Tuesday, February 2, 2010

The long anticipated QDR has finally arrived and all of us security geeks voraciously downloaded it yesterday and stayed up to the wee hours of the morning pouring over its every word desperately searching for something resembling a coherent defense strategy. Unfortunately, there is not all that much new to report. The QDR reminds us that we are still actively fighting two wars and that essentially we can't really figure out a way forward until we somehow extricate ourselves from those debacles. To that I say "Don't we need to be thinking at least ten years ahead if we aren't going to be caught off guard." The following is a critique of the 2010 QDR, which despite my overall disappointment, does have a few new ideas scattered amongst it.


First of all, I must point out that the major news media (cough CNN) got it wrong when they said that this QDR marked a strong change in DoD policy because it stated a departure from the previous strategy of planning to be able to fight and win two wars at the same time. In fact this QDR comes out and clearly says that the US wishes to maintain "the ability to prevail against two capable nation-state aggressors." The QDR does say that instead of fighting two wars simultaneously that we expect instead to be engaged in multiple small conflicts around the world for the foreseeable future. It is my understanding, and please someone challenge me if I am wrong here, that the DoD is now defining Iraq and Afghanistan as small wars. I would agree with them in the sense that casualty rates are drastically lower than previous conventional wars like Korea and World War II but even though these wars are costing us less in blood they do come with huge price tags. I thus believe that our operations in Somalia and Yemen would be more aptly refferred to as small wars than Iraq and Afghanistan.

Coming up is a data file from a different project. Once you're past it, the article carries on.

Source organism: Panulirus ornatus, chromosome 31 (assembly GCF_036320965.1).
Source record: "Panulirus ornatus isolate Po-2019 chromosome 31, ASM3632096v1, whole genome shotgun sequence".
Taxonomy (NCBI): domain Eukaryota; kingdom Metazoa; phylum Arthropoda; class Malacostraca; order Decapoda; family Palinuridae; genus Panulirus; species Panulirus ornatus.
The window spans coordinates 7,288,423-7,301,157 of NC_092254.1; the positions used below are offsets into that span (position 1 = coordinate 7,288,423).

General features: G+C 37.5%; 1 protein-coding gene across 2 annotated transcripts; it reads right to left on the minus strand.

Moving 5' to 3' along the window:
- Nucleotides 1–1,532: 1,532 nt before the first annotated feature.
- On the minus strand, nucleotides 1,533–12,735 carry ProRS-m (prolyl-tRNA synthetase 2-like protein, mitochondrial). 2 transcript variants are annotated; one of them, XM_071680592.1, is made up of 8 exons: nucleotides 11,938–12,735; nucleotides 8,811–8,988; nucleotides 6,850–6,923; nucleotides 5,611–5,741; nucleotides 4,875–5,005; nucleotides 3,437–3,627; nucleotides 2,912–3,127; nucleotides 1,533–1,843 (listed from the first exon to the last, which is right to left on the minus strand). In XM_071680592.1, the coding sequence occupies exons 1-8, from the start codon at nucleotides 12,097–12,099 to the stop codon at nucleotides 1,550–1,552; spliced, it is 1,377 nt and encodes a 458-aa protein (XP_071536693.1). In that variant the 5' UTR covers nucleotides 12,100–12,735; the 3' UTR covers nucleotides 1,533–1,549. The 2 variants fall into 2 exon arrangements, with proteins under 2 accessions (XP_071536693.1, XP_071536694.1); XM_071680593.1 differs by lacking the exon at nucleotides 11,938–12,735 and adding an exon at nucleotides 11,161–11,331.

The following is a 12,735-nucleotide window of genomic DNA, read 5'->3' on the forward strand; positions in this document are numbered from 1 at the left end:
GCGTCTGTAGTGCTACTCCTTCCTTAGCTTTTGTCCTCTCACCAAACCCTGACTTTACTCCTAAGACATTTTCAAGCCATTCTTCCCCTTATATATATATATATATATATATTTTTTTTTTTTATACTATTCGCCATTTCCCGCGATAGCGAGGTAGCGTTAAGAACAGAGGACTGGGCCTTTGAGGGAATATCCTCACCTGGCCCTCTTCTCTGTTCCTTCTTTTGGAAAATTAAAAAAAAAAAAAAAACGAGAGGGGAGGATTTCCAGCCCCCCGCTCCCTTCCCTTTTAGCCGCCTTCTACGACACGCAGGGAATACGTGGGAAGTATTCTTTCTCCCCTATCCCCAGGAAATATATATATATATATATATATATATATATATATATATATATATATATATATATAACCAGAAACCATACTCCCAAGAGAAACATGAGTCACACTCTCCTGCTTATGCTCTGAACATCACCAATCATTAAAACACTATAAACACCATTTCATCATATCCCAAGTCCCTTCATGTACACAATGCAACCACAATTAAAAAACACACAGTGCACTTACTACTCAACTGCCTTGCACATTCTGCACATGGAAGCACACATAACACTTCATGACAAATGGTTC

The issue that I believe is the most innovative in this year's QDR is the sections dealing with Northcomm's future role in homeland defense. Previously, the US military has been reticent to officially state the fact that there are plans in place for the US military to step in and perform civilian functions such as disaster response and policing in the event of a national disaster either act of god or man made. And for good reason. The US military is already committed enough oversees to be now taking on domestic functions, there is also a fine line between responding to real needs on the ground and violating the posse committatus act. The 2010 QDR calls for Northcom to downgrade the size of CBRNE Consequence Management Response Forces (CCMRFs) and then merge these teams with national guard forces to form Homeland Response Forces in each of the ten FEMA regions. This move should help bridge the typical 3-5 gap between when a disaster occurs and federal authorities arrive on the scene. This large change in military thinking can be attributed to former CSIS scholar and now Principle Deputy Assistant Secretary of Defense for Homeland Defense Christine Wormuth who argued for just this change in a report two years ago entitled "Managing the Next Domestic Catastrophe." See people, think tanks can make a difference....